5 We remember the fish, which we did eat in Egypt freely; the cucumbers, and the melons, and the leeks, and the onions, and the garlick:
6 But now our soul is dried away: there is nothing at all, beside this manna before our eyes.
This is a well-known scene from the Old Testament and it becomes in our modern times an example of not being happy with what you have, seeking luxury, being ungrateful, greedy and selfish.
Another pretty obvious parallel is the bread of heaven as a symbol for the bread of life. In the modern LDS church, I can see this case being made: Heavenly Father has revealed a certain amount of doctrine and gospel light to the people of the world and they have an obligation to daily partake of it and live according to its principles. These doctrines are made available through the scriptures and teachings of the prophets (i.e. the bread of life). If members of the church become bored with or tired of these teachings then they are obviously in the same error as the ancient Israelites. These Church members are unable to be happy with what they have, but vainly seek for more. Their selfishness is deplorable and in extension, they can be used as an example of sinful behavior. This can be used to denounce the people who enjoy speculation or scholarship or those who mention a desire for revelation on certain topics or those who seek to understand "the mysteries" mentioned throughout the scriptures.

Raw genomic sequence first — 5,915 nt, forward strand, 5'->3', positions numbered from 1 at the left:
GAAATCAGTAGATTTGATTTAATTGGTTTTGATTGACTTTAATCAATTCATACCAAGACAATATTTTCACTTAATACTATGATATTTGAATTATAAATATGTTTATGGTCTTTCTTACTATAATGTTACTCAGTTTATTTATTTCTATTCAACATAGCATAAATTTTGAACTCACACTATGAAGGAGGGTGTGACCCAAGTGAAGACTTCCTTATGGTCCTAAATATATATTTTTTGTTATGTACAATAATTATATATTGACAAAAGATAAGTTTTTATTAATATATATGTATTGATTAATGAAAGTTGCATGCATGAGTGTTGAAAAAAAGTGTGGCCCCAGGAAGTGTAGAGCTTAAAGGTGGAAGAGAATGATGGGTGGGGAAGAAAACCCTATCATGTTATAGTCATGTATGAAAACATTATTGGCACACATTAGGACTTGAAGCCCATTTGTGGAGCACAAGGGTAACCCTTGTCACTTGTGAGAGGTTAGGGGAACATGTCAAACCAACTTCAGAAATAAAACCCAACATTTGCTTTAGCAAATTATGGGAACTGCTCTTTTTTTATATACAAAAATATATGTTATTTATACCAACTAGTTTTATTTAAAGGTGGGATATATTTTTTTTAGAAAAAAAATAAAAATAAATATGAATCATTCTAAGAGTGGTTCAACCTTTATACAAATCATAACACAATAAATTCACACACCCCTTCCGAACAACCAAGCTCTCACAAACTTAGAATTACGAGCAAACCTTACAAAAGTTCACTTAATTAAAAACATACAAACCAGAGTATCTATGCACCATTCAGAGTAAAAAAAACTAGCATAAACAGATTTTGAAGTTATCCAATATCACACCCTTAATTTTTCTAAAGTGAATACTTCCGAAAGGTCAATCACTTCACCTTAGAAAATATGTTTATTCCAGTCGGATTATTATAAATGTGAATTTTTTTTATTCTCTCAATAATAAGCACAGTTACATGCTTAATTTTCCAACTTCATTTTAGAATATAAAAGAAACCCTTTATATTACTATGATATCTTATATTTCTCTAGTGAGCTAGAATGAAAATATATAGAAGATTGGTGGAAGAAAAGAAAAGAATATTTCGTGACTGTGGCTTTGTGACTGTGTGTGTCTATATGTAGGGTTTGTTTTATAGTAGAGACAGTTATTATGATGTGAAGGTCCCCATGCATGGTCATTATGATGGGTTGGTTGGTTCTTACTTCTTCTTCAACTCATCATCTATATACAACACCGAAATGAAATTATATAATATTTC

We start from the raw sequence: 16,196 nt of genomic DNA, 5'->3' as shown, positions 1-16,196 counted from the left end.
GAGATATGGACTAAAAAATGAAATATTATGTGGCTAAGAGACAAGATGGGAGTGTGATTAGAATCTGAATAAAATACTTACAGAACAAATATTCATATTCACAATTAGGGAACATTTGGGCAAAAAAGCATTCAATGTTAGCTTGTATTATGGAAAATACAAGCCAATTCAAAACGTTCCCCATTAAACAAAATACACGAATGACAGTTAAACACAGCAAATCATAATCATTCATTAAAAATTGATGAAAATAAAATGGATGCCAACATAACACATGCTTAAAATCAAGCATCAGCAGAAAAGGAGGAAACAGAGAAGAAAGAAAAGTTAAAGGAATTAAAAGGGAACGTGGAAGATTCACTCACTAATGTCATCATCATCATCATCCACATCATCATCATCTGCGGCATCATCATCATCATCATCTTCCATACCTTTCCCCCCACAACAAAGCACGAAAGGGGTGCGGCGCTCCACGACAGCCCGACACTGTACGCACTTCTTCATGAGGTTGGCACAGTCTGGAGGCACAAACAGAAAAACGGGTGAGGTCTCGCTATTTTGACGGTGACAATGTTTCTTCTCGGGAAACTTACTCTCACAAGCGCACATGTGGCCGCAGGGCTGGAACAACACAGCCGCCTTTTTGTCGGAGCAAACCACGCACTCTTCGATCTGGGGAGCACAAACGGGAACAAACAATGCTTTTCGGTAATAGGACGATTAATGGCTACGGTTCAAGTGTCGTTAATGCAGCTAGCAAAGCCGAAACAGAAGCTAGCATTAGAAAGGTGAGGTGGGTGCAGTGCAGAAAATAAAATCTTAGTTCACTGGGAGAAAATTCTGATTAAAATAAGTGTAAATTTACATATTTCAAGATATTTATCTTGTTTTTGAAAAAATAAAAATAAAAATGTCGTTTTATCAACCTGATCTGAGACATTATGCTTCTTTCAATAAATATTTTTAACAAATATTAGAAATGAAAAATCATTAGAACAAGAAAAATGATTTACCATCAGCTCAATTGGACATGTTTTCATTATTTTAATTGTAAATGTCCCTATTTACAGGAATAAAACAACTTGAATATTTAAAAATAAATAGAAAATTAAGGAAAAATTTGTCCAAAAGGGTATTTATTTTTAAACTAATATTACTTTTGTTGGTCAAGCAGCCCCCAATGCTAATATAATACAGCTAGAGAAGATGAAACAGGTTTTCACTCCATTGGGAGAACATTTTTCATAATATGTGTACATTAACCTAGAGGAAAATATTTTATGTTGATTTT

I’m coming to this discussion late, but after just listening to Part 2, have to comment that the discussion on correlation is informing and validating some of my frustrations with the 72 ideas of the gospel. I’m feel pretty solid on those, to be honest. I got it down. I’m bored with the general instruction of correlation and like Andrew referred to I’m itching to move on to the “mysteries.” How I wish there was a post-correlation track for those who are ready to move beyond the basics and seek the “further light and knowledge” that is in the realm of pure speculation now? Sunstone is great for that, of course, but hardly mainstream in the church.